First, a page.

Seminar Software Evolution (WS2009)

Course Organization

Update: Cancellation notice
Due to the insufficient participant count, this seminar will unfortunately have to be cancelled this semester. Students interested in the subject matter may want to inquire about other possibilities to get involved, such as practical and project participation. We plan to offer the seminar again next semester.

Time, Place, ECTS, etc.:
Weekly, Fridays, 10:15 - 11:45, Room 2.101 (Goldschmidtstr. 7), 2 SWH (SWS), 4 ECTS Points

Language, Participation, Attendance, etc.:
The language in this course will be English. Due to the nature of the course and the available materials, it is not feasible to carry out the course in German.

The number of participants is limited, therefore early registration is recommended. Please contact Philip Makedonski (via e-Mail, or personally) for preliminary registration.

Since this is a seminar-type course, regular attendance is mandatory. Participants are required to attend at least 80% of the sessions.

Kick-off Session:
An introductory session will take place on Friday, 23.10.2009. Course topics will be discussed and assigned to the participants at the end of the session.

Further organization details will be discussed during the kick-off session

Course Description

The age of one-off and static pieces of software is coming to an end. Software has come to be omnipresent and basically indispensable in today's society. Increasing need to keep software in tact with ever changing requirements and environments gave rise to a new field in software engineering, focusing on the evolutionary aspects of software. With the complexity of current systems, it is no longer feasible to completely substitute systems to accommodate new demands. Systems have to be more flexible and adaptable in order to meet the changing needs of their users and the changing contexts they operate in.

Goals

In this course, we will have a look into the ways to adapt software to the constant changes in requirements and environments, but also into the ways of making software more adaptable. To achieve that however, a better understanding of the evolutionary processes themselves is necessary. We will thus survey the state of the art and provide an overview of novel trends and future concepts that will likely form parts of the next generation software engineering research and practices.

On a more general level, this course is intended to introduce the participants to the basics of conducting independent research and self-studies on a given topic. Participants will have to gather and process (a subset of) the available information and present it in a suitable form, respecting a number of guidelines (see below). The accumulated knowledge can then serve them both in subsequent research in this or other related fields, and / or in the participants' software engineering and development practices.

Target Audience

In general, the subject area of software evolution is relevant to everyone (looking to be) involved in the field of software engineering. This course is primarily intended for advanced Master's students interested in the subject matter and possible further research in this area (Master's theses, PhD projects), but also for dedicated students looking to extend their knowledge in software engineering and learn about useful practices they can later apply in their professional lives.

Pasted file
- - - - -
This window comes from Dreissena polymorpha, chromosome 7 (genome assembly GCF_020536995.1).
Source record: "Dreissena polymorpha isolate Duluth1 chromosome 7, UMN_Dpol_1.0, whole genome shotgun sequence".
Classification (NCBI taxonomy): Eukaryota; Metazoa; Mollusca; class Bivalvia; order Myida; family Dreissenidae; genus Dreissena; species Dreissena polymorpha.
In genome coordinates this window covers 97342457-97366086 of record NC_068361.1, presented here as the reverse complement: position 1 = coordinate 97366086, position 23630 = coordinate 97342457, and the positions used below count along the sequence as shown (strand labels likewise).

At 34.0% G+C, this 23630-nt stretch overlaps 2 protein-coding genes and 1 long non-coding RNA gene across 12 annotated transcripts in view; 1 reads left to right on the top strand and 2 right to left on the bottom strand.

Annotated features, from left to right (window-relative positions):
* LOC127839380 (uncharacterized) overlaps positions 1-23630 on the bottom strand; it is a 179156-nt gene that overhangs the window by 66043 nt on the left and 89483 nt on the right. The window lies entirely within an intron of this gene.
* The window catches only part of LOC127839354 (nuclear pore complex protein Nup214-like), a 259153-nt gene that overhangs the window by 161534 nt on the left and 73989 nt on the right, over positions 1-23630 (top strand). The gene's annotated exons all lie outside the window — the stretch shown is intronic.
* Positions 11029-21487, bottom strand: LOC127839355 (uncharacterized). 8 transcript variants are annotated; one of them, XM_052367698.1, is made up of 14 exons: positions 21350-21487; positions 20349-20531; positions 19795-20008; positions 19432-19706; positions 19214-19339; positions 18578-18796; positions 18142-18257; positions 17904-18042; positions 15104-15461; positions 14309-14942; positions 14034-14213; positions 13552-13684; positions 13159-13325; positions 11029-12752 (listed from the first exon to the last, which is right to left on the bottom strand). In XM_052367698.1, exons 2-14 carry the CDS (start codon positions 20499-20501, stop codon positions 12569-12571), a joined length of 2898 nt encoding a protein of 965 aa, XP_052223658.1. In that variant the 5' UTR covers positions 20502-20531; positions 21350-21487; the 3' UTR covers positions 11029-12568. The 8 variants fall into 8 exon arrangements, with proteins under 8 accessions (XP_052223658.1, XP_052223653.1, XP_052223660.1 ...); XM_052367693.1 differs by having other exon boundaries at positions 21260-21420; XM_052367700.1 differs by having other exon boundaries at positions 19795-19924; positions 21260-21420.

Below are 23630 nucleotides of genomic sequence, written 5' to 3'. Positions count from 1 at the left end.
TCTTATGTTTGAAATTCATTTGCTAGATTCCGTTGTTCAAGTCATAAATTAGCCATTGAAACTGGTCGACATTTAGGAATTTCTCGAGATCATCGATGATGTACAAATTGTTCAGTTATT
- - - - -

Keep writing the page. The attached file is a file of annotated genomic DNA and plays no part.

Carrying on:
It is possible to attend the course during the Bachelor's course of studies, however, Bachelor's students interested in the course are encouraged to seek individual advice whether the course can be suitable for them by contacting Philip Makedonski prior to registration.

Topics

The current topics in this course can be summarized in three major areas:

  • Understanding and Analyzing Software Evolution
  • Reengineering of Legacy Systems
  • Novel Trends in Software Evolution

More specific topics include:

  • Code clones - meaning, reasons, detection, removal
  • Analysis of software repositories and bug databases for better understanding of software evolution
  • Predicting bugs and other properties by mining bug databases
  • Refactoring, reverse and re-engineering
  • Migration of large legacy systems
  • Migration towards service oriented architectures and web services
  • Interrelation of software evolution and software testing
  • Aspect-oriented development and software evolution
  • Architectural evolution
  • Empirical studies in the field
  • Runtime evolution

Further areas and topics may be covered during course as well.

Guidelines

TBA

Sessions

Please note that this is a preliminary session schedule overview, it will evolve during the semester. Changes will be announced in during the sessions and published on this page. Therefore, it is best to check back the page regularly (no RSS available yet).

23.10.2009: Kick-off session (Introduction to Software Evolution, Philip Makedonski)
30.10.2009: TBA
06.11.2009: TBA
13.11.2009: TBA
20.11.2009: TBA
27.11.2009: TBA
04.12.2009: TBA
11.12.2009: TBA
18.12.2009: (to be rescheduled or canceled)
08.01.2010: (to be rescheduled or canceled)
15.01.2010: TBA
22.01.2010: TBA
29.01.2010: TBA
05.02.2010: Final Session

Resources

The course will be largely based on the Software Evolution book by Tom Mens and Serge Demeyer (Springer, 2008, ISBN 978-3-540-76439-7). A few copies will be made available from the students' library at the institute. There is a number of further resources in the book itself, below is a brief list of other resources where relevant information can be found.

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